The latest Safety Spotlight is a fascinating document, particularly as the data covers a decade from 2005 and is not limited to Australian safety events but includes global incidents under the “control” of Australian companies.

It is hoped that Citi avoids the temptation of rolling this decade across the next Spotlights (if there are any) as anchoring the data in 2005 allows for trend data across a range of economic fluctuations such as booms and the Global Financial Crisis.  This will be doubly important as, as Citi mentions several times during the report, safety may be directly affected by the varying fortunes of the ASX100 companies.

Kevin Jones

 

The youth and gender agenda 1

The Safety Institute’s National Convention was given a youthful injection this morning by the presentation of Dr Jason Fox (pictured below, with beard). He challenged our thinking and our occupational health and safety (OHS) future, even though the sound quality was not as good as it could be leading to some of his words being missed.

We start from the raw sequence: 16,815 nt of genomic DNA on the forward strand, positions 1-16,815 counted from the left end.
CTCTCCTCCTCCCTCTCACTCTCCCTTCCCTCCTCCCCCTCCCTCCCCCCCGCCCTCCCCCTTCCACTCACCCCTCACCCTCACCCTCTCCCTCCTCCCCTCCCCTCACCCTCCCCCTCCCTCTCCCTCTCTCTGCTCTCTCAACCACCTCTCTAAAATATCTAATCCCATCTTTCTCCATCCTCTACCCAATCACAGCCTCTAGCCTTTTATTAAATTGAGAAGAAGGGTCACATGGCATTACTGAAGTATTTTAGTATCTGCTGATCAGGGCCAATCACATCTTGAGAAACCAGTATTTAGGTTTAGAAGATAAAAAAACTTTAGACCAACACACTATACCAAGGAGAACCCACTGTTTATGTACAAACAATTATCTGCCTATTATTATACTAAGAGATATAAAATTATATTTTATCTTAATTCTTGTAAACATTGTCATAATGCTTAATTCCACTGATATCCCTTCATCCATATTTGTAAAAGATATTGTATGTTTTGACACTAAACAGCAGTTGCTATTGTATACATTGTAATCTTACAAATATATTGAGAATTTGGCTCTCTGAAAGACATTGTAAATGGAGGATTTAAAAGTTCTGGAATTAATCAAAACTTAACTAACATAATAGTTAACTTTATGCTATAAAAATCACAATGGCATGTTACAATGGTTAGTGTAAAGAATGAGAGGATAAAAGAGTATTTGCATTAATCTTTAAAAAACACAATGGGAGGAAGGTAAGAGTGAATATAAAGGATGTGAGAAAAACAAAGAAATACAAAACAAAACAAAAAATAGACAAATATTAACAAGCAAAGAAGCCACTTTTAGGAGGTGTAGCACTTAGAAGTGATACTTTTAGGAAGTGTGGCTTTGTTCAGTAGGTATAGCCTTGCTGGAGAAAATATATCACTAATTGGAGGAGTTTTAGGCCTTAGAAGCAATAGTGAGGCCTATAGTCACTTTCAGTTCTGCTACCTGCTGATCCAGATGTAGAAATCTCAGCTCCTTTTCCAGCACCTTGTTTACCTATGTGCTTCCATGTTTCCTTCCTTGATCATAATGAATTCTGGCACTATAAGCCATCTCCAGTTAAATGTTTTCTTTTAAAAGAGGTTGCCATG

20160907_101018One of the most visible changes in this conference is the presence of women on the speaker panels.  Each of these panels has illustrated and reinforced the need to change from the usually safety conference speakers, who are experts and important to listen to, away from the male-based (but changing) stereotype of the safety profession to which many speakers have referred. The SIA is trying to provide gender diversity but it, like so many other organisations, is not there yet in its transition from old to new and from past to future.

Panel member Jen Jackson (pictured) was not included as a speaker but she showed enough thoughtful contribution and personality that a presentation on safety communication would have been useful. She complemented the speakers and panel well and her response to her exposure to the safety profession would have generated a fresh external perspective.

I have written before that I think some speakers, experts and academics should be read rather than heard. Dr Fox is a vibrant speaker but twenty minutes, as Drew Rae has pointed out in a comments sections of this blog, does not allow nuance, discussion or debate. I have read some of Dr Fox’s GameChanger book and that media format allows for reflection and thought but try to see Dr Fox present on change first. He is a terrific multimedia knowledge package..